In addition to bringing history’s players to life, Shaara puts the atmosphere of the battle into comprehensible form. Once again, it is Shaara’s description that makes the battles realistic enough that we as readers feel we are living through them. During Pickett’s charge, the description of the attack lends much to the reader’s understanding. Shaara describes the artillery wreaking havoc on both sides and the soldiers falling to bullets or getting literally blown to pieces by the canisters. These images help us to envision the battle and feel as though we are witnessing it rather than reading about it. The use of detail to better convey what is happening is also shown during Chamberlain’s defense of the Union’s left flank on Little Round Top. Chamberlain is told that under no circumstances may he withdraw for this would leave the flank open and allow the confederates to come around and attack the rear. As the confederate officer, Hood, begins his attack, Chamberlain understands that he must hold firm no matter the cost. The division facing them, led by McLaws, succeeds in climbing the hill with much difficulty. Here Shaara shows us the frenzied atmosphere as Chamberlain must pull out his pistol and shoot incoming soldiers as they attempt to break through holes in the Union lines. The situation is so desperate that he motions for his brother, Tom, to plug a hole in the line unarmed. Later throughout the book, Chamberlain recalls the moment incredulously and arrives at the conclusion that he had to do what needed to be done. As the confederates mount a charge, Chamberlain is distraught with the lack of ammunition. He orders his troops to fix bayonets and charge down the hill, using the higher ground to their advantage. Chamberlain himself follows his men and is nearly killed. This technique of Shaara’s that allows us to envision the battle is beneficial to understanding history. It leaves an impression of the battle in our mind and forces us to think about the thoughts of the soldiers and commanders. This is something an ordinary textbook cannot accomplish.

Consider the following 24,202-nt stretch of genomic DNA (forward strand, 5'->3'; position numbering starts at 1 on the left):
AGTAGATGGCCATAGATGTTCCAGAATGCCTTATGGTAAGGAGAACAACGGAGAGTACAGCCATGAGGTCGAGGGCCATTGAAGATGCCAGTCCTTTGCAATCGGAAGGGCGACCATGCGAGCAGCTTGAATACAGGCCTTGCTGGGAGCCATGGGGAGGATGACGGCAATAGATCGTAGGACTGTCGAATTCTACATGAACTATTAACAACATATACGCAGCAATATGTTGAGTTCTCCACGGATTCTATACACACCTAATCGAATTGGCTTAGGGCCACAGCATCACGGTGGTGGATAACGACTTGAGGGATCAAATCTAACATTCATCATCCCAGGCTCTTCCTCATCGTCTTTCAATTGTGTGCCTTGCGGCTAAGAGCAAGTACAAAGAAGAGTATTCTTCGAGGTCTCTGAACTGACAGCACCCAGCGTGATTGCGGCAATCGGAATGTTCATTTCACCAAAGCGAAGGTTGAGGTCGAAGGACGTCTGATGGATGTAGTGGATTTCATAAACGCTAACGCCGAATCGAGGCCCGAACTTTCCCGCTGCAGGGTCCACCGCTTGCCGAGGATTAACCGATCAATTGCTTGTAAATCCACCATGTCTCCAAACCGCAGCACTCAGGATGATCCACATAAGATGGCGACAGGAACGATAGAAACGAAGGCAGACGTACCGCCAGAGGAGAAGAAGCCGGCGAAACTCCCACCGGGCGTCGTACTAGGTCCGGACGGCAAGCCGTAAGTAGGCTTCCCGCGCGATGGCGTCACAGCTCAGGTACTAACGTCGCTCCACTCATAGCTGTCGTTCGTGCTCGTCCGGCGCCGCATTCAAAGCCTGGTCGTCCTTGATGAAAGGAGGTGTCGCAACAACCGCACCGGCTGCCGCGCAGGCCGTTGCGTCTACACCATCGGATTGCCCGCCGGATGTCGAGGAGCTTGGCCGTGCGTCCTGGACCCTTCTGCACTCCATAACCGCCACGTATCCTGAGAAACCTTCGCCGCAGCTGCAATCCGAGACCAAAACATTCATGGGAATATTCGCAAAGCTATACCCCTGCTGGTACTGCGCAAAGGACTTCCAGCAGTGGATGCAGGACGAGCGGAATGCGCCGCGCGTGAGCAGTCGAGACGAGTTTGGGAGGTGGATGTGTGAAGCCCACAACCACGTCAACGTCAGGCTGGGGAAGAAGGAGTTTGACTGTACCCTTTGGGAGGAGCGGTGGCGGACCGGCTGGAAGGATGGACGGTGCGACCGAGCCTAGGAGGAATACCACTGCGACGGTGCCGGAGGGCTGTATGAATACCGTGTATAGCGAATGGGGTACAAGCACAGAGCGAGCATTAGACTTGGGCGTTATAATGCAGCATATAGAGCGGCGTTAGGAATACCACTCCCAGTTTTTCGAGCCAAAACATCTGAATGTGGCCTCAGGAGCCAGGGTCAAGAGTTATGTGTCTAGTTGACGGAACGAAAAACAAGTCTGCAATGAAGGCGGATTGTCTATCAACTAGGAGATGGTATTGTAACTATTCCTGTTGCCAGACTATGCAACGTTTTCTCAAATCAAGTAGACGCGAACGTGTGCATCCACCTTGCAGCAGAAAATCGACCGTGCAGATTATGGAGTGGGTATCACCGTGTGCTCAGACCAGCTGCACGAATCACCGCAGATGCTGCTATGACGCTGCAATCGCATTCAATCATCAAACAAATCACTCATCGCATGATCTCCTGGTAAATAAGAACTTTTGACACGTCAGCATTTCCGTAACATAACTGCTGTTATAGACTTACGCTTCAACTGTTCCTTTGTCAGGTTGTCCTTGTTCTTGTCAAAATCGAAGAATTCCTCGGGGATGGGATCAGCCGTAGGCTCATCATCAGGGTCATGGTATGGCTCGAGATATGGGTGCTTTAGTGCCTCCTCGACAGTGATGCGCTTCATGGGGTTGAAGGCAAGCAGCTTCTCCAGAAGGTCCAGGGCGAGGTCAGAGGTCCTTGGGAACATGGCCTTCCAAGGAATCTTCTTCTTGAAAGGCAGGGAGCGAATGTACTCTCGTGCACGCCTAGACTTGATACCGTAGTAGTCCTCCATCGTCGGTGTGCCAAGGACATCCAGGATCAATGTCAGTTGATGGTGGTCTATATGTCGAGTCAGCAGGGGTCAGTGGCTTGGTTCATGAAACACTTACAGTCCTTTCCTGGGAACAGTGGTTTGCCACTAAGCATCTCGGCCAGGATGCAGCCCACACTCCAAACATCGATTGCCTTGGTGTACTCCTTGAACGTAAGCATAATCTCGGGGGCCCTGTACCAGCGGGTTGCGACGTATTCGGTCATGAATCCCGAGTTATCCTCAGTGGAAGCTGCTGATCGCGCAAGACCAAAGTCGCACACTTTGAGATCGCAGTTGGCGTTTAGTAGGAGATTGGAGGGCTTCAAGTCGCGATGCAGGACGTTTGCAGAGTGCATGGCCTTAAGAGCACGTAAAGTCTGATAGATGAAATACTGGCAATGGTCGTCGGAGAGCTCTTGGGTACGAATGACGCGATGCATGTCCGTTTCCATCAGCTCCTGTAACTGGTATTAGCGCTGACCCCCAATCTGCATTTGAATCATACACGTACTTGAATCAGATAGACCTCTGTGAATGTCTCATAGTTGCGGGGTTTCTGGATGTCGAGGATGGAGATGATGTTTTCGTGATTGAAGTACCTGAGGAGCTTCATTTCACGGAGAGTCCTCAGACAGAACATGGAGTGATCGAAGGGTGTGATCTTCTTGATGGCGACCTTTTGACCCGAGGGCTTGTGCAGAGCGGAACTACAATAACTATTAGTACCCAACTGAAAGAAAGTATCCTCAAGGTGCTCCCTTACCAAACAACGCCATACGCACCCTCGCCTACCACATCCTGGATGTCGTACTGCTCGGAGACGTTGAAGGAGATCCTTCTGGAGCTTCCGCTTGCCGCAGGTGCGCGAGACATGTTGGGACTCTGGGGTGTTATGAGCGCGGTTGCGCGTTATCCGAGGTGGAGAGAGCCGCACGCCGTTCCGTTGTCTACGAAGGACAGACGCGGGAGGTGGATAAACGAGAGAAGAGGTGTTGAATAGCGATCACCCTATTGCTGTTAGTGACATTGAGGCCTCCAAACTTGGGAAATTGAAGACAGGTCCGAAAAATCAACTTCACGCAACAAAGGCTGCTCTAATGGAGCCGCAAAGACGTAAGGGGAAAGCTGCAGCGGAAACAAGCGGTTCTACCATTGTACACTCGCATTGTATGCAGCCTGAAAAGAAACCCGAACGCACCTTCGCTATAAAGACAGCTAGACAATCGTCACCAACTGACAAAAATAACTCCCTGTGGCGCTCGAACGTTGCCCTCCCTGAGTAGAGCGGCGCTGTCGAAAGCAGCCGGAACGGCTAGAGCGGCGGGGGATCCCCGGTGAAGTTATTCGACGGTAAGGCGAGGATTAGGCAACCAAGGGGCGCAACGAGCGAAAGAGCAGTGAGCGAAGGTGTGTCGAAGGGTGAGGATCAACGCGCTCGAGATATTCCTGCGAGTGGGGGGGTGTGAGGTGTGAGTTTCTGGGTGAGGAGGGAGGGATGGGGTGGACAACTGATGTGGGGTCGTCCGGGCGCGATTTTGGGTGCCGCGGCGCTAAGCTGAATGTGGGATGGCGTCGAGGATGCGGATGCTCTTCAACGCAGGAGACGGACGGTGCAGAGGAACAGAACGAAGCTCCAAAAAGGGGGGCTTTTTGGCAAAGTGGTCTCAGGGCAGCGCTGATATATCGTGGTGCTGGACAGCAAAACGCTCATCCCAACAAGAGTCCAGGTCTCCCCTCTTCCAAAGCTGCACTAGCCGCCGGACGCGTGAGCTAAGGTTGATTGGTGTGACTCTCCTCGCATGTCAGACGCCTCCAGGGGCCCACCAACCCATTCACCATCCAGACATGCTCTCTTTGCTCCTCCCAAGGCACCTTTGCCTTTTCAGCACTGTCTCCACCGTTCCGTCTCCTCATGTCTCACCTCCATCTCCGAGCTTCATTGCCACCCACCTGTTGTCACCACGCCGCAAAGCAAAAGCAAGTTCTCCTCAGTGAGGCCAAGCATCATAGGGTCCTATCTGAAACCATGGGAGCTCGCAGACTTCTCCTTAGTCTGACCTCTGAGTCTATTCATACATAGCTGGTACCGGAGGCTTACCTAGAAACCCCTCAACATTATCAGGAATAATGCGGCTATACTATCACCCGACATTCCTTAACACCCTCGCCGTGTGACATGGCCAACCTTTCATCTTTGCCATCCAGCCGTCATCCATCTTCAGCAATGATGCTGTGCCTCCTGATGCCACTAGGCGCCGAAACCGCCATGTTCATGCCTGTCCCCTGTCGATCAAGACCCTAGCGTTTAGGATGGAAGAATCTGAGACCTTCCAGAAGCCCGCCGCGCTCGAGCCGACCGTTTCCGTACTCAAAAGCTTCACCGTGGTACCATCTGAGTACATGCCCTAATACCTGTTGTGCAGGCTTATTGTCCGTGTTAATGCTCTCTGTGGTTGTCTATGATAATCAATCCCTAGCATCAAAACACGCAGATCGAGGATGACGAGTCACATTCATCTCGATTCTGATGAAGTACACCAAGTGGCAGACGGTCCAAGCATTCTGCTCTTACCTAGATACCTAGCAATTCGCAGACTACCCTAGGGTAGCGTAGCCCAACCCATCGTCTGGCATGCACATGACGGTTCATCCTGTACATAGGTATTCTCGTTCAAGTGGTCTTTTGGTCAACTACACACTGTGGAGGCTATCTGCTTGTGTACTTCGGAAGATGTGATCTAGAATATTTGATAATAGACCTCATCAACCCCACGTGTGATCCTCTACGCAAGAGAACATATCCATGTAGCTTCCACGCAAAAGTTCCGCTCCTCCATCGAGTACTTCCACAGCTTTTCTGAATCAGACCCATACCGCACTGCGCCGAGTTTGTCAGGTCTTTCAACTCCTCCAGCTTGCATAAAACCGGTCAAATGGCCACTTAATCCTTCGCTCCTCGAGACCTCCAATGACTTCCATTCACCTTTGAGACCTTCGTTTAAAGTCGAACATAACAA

A final note on Shaara’s work is that he effectively displays the strategies taken by both sides. A textbook can print the same maps used in this book and outline the strategies, but, once again, reading about how the characters arrive at their decisions greatly helps us understand the why part of the strategies. For example, many historians have criticized Lee for ordering Pickett’s charge. However, it is often difficult to see why he was wrong. Shaara shows the plans of Longstreet and Armistead’s views on what should be done. He shows Lee’s stubborn resolve to go on with the charge. Whereas a history book can state that he blundered, The Killer Angels can show us enough details surrounding the incident so that we may formulate our own theories. Perhaps Lee wasn’t just being stubborn. Perhaps he did see the alternatives, but he overestimated his troops’ skill rather than underestimating the Union and the ground his troops would have to cross. After reading about the charge, the readers know all the contributing factors to the charge and we can freely think about why the charge failed and what realistic alternative could have found victory. We can do this because we have a working knowledge of Lee’s subordinate commanding officers and his opposition as well as the terrain. In a way, we can be commanding officers as we plan what would have worked and what wouldn’t have. From this, we gain a sound knowledge of the history of the Battle of Gettysburg.

As shown Michael Shaara’s use of detail provides the reader with enough information to look beyond the facts. The reader gains an intimate knowledge of the commanding officers and the emotions that caused the soldiers to fight. The reader also understands what the soldiers faced in the heat of battle: the excitement, the danger, the hopelessness of defeat, and the joy of victory. The Killer Angels takes the raw facts of the battle and blends them with details and emotions to recreate the Battle of Gettysburg.